2. In the left side panel, choose the policy option and then click on create policy.
  3. Click on JSON and paste the following code there. 

{

    “Version”: “2012-10-17”,

    “Statement”: [

        {

            “Sid”: “AllowViewAccountInfo”,

            “Effect”: “Allow”,

            “Action”: [

                “iam:GetAccountPasswordPolicy”,

                

                “iam:ListVirtualMFADevices”

            ],

            “Resource”: “*”

        },       

        {

            “Sid”: “AllowManageOwnPasswords”,

            “Effect”: “Allow”,

            “Action”: [

                “iam:ChangePassword”,

                “iam:GetUser”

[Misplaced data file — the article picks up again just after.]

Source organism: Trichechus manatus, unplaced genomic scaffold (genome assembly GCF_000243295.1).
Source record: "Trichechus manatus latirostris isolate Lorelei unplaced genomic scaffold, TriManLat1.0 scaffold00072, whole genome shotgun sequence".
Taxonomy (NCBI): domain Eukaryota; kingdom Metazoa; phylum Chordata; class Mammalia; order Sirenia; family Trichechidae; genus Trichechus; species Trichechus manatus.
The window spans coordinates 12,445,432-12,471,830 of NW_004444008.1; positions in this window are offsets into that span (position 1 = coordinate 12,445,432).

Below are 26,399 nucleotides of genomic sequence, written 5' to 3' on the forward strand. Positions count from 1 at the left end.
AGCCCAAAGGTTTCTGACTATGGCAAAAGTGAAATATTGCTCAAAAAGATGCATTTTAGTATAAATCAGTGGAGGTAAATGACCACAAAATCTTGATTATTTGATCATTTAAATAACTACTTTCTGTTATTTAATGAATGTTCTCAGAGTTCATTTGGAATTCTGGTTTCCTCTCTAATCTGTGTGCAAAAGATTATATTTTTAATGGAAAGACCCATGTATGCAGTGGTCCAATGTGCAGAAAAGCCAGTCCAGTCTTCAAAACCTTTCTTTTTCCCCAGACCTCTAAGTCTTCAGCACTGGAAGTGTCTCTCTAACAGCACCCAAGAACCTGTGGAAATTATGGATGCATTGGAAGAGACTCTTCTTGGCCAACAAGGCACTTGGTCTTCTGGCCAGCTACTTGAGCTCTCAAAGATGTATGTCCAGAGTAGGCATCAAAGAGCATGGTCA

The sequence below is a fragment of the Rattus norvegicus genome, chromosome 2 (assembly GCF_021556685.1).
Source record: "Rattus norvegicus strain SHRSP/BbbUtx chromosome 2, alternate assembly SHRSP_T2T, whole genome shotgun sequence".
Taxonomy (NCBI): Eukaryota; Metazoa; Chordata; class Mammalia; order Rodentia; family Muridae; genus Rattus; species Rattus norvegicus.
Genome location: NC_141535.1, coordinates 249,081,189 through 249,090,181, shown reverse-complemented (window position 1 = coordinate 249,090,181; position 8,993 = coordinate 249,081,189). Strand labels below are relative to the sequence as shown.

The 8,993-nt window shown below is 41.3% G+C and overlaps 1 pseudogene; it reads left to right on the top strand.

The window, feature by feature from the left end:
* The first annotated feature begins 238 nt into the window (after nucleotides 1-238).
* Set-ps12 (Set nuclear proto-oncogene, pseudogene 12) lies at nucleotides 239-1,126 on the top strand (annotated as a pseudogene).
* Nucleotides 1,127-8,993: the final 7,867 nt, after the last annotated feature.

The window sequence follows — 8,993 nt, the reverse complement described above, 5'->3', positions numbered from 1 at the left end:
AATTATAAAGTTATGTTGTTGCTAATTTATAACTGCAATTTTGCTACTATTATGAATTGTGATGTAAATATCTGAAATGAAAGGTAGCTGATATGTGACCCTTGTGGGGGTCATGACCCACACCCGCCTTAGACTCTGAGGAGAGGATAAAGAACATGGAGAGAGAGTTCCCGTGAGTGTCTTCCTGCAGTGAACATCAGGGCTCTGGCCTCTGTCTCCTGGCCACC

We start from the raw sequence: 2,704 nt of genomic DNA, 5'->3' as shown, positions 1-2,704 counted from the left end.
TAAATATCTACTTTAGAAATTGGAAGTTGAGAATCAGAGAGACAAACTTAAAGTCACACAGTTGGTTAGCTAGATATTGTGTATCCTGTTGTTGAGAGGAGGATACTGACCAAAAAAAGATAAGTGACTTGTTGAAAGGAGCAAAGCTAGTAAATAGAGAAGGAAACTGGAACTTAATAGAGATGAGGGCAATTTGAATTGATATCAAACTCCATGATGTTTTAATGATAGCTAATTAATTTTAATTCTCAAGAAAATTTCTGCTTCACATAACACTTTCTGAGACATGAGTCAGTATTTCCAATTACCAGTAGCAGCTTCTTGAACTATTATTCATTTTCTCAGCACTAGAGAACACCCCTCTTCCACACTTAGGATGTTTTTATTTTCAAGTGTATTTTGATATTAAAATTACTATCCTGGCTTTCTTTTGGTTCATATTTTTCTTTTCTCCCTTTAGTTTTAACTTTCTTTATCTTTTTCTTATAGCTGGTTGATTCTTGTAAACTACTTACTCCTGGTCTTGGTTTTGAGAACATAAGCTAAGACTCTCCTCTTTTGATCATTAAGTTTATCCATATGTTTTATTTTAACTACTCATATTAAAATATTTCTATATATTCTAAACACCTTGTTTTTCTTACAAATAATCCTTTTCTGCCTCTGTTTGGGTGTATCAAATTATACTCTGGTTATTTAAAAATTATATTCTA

],

            “Resource”: “arn:aws:iam::*:user/${aws:username}”

        },

        {

            “Sid”: “AllowManageOwnAccessKeys”,

            “Effect”: “Allow”,

            “Action”: [

                “iam:CreateAccessKey”,

                “iam:DeleteAccessKey”,

                “iam:ListAccessKeys”,

                “iam:UpdateAccessKey”

            ],

            “Resource”: “arn:aws:iam::*:user/${aws:username}”

        },

        {

            “Sid”: “AllowManageOwnSigningCertificates”,

            “Effect”: “Allow”,

            “Action”: [

                “iam:DeleteSigningCertificate”,

                “iam:ListSigningCertificates”,

                “iam:UpdateSigningCertificate”,

                “iam:UploadSigningCertificate”

            ],

            “Resource”: “arn:aws:iam::*:user/${aws:username}”

        },

        {